Do socio-cultural traits and other demographics affect outdoor recreation constraints? The case for Mesa County, Colorado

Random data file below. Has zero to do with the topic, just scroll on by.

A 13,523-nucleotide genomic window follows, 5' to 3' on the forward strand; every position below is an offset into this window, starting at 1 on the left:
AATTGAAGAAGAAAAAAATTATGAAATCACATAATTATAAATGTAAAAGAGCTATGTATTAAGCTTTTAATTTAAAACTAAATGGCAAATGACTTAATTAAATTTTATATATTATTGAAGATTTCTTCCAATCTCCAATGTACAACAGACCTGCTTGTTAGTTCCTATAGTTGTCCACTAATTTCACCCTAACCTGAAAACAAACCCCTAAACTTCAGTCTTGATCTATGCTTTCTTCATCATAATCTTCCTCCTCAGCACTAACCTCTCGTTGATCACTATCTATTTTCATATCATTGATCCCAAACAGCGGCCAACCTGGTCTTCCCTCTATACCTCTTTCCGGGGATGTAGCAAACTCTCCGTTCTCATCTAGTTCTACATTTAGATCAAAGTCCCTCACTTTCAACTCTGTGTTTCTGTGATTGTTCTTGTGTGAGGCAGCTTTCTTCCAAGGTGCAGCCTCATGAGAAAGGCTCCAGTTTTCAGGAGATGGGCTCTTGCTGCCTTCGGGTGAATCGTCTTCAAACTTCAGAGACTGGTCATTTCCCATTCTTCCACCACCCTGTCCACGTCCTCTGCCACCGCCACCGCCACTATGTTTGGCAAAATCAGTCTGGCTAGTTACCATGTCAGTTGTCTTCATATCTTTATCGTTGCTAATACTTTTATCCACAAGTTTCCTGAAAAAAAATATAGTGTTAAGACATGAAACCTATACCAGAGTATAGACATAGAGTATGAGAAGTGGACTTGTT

Physical activity from outdoor recreational pursuits is well known to be beneficial and has been encouraged by the US Surgeon General. Specific constraints, often reflected in sociocultural issues, can be impediments to individuals participating in outdoor recreational activities. Data were collected in conjunction with the Bureau of Land Management and the Mesa County Health Department in Colorado via surveys involving 580 residents of Mesa County regarding access to outdoor recreation. Ordinal logistic regression was used to test whether ten different constraints to outdoor recreation were important to the respondents, given their age, sex, education, race/ethnicity, native language, and residential density. The results indicated that the probability of experiencing outdoor constraints increased with lower education, Hispanic ethnicity, native Spanish speaking, and young age. A second model, albeit with fewer respondents, was tested to include income. The results of the second model were similar to the first model and also showed that lower incomes were associated with a higher probability of outdoor constraints. The results of the two models indicated that socioeconomic status was a driving factor behind constraints to outdoor recreation.